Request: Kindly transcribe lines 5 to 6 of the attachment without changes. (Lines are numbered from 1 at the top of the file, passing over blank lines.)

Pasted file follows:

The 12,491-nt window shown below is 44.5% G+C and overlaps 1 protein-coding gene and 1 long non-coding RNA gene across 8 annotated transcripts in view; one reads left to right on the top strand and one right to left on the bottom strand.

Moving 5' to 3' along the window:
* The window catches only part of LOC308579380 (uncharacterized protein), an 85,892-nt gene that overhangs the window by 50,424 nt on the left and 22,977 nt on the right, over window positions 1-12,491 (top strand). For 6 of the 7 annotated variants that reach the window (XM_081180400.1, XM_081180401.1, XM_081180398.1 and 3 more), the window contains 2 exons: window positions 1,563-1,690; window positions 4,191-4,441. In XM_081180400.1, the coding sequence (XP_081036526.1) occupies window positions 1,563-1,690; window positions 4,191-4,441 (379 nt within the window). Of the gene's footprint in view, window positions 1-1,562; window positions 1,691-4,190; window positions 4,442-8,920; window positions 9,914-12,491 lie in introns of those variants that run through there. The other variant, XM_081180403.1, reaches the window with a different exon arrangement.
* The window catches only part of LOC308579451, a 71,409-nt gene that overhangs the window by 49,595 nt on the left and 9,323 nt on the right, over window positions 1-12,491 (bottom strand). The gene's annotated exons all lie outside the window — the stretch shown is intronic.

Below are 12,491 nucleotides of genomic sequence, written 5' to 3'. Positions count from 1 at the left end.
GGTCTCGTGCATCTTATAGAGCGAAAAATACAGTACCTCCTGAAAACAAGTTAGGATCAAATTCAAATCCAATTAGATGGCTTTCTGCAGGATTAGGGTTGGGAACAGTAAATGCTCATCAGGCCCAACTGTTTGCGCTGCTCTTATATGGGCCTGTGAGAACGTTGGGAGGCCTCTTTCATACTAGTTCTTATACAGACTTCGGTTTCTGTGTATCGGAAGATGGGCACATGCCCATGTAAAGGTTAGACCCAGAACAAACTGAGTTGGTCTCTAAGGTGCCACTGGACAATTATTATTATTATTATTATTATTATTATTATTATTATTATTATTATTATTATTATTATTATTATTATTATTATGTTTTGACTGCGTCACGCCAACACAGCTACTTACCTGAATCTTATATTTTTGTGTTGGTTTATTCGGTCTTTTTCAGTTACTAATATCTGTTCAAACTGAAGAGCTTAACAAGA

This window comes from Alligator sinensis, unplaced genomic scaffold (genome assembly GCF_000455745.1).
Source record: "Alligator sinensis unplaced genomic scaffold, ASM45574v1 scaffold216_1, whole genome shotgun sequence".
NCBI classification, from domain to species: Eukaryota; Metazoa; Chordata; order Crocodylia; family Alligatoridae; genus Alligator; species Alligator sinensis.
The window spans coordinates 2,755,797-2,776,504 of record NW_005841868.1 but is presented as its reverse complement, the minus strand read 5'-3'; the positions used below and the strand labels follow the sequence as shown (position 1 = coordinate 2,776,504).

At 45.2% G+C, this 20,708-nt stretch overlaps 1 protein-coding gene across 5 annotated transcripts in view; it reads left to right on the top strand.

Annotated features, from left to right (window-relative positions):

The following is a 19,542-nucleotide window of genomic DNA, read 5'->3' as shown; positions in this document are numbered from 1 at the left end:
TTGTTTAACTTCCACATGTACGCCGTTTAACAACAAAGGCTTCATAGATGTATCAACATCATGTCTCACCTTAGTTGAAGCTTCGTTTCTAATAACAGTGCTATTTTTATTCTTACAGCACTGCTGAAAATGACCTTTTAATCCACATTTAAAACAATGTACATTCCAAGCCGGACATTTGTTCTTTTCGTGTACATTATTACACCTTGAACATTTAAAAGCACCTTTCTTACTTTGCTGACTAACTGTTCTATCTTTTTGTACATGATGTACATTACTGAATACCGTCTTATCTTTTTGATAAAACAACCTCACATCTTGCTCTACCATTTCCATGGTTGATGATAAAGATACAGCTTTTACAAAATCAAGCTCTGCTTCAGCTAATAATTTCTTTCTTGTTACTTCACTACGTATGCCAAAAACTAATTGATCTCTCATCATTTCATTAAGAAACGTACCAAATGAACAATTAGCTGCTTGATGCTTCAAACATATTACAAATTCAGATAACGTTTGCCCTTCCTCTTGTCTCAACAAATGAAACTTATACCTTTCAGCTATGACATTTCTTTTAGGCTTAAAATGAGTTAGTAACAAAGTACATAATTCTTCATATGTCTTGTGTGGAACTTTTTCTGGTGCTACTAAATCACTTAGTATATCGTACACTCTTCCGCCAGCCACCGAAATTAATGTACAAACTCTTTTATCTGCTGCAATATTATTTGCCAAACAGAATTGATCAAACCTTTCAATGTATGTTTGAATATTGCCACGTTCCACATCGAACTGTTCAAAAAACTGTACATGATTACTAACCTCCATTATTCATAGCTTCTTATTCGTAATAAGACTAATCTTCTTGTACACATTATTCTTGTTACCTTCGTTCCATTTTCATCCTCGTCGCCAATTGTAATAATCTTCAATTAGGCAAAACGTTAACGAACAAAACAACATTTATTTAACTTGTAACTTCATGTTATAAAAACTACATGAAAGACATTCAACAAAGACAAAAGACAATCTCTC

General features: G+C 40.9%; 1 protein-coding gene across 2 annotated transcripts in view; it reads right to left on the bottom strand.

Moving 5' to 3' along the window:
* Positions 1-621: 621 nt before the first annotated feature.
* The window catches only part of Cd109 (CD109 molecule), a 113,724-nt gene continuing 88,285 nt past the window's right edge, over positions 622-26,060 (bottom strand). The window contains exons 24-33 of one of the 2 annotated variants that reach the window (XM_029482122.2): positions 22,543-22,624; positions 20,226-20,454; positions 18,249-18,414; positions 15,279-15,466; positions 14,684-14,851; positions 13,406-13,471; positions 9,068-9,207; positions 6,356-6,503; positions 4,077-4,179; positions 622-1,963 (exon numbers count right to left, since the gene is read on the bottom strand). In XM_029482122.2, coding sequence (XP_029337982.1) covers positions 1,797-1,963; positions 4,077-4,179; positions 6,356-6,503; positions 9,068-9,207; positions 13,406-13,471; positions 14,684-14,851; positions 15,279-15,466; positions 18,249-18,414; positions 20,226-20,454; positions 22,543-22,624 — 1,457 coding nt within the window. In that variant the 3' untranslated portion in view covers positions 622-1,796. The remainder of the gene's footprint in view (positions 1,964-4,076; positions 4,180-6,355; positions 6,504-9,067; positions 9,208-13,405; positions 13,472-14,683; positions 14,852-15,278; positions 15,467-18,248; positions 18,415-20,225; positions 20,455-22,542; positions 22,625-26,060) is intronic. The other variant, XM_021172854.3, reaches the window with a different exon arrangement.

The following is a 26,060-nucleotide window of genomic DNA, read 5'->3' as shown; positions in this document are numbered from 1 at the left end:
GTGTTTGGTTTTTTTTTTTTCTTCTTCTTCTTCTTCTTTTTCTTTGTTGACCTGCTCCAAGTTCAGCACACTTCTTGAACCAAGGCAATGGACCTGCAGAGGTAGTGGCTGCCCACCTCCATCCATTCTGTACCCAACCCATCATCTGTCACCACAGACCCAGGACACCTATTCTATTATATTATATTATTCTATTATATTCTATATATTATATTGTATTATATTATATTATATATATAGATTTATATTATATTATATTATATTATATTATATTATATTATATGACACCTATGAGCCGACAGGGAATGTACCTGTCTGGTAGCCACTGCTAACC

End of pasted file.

Below are 12,491 nucleotides of genomic sequence, written 5' to 3'. Positions count from 1 at the left end.
GGTCTCGTGCATCTTATAGAGCGAAAAATACAGTACCTCCTGAAAACAAGTTAGGATCAAATTCAAATCCAATTAGATGGCTTTCTGCAGGATTAGGGTTGGGAACAGTAAATGCTCATCAGGCCCAACTGTTTGCGCTGCTCTTATATGGGCCTGTGAGAACGTTGGGAGGCCTCTTTCATACTAGTTCTTATACAGACTTCGGTTTCTGTGTATCGGAAGATGGGCACATGCCCATGTAAAGGTTAGACCCAGAACAAACTGAGTTGGTCTCTAAGGTGCCACTGGACAATTATTATTATTATTATTATTATTATTATTATTATTATTATTATTATTATTATTATTATTATTATTATTATTATGTTTTGACTGCGTCACGCCAACACAGCTACTTACCTGAATCTTATATTTTTGTGTTGGTTTATTCGGTCTTTTTCAGTTACTAATATCTGTTCAAACTGAAGAGCTTAACAAGA